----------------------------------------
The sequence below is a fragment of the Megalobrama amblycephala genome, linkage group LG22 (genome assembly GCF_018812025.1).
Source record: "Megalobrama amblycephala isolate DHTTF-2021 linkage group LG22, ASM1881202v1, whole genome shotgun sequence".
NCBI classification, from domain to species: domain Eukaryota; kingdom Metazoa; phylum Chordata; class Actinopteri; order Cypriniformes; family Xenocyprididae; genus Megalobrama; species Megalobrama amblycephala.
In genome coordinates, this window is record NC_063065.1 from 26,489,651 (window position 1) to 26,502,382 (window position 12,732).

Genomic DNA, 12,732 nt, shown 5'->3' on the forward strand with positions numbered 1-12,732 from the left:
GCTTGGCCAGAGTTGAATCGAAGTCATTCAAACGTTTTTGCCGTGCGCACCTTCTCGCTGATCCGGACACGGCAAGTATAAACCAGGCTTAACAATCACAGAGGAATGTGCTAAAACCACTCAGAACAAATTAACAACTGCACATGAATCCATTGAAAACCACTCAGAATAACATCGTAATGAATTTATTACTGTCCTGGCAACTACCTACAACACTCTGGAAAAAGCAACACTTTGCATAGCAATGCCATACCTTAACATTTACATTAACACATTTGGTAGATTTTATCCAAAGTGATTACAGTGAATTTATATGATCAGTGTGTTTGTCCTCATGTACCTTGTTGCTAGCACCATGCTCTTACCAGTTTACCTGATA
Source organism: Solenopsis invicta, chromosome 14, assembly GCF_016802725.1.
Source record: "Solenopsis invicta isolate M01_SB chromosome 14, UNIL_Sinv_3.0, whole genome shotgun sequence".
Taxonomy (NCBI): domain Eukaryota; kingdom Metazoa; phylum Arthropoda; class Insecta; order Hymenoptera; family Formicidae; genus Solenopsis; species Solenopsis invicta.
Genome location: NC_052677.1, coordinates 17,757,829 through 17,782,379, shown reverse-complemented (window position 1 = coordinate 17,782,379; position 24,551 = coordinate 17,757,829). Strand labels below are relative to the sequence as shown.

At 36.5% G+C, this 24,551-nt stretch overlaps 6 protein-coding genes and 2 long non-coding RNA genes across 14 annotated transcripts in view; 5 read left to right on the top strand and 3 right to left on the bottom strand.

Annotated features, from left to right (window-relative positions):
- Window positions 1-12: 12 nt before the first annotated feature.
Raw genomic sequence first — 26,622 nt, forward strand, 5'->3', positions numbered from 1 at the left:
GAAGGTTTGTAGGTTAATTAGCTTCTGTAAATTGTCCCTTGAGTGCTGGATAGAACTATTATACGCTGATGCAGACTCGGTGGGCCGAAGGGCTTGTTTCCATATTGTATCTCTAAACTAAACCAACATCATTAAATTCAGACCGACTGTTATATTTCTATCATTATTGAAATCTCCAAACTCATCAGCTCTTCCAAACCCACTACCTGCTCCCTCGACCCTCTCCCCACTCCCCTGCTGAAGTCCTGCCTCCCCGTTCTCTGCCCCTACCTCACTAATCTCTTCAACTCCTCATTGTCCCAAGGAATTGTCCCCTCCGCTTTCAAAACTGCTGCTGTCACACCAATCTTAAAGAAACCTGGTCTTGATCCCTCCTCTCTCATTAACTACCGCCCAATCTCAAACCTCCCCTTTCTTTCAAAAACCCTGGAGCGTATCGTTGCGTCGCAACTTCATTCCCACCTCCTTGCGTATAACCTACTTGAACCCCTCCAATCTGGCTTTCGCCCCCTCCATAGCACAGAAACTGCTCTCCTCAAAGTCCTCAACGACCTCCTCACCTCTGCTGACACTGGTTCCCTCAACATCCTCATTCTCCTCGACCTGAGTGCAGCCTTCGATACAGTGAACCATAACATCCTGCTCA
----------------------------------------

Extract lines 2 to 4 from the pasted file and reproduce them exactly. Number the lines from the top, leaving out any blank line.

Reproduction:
Source record: "Megalobrama amblycephala isolate DHTTF-2021 linkage group LG22, ASM1881202v1, whole genome shotgun sequence".
NCBI classification, from domain to species: domain Eukaryota; kingdom Metazoa; phylum Chordata; class Actinopteri; order Cypriniformes; family Xenocyprididae; genus Megalobrama; species Megalobrama amblycephala.
In genome coordinates, this window is record NC_063065.1 from 26,489,651 (window position 1) to 26,502,382 (window position 12,732).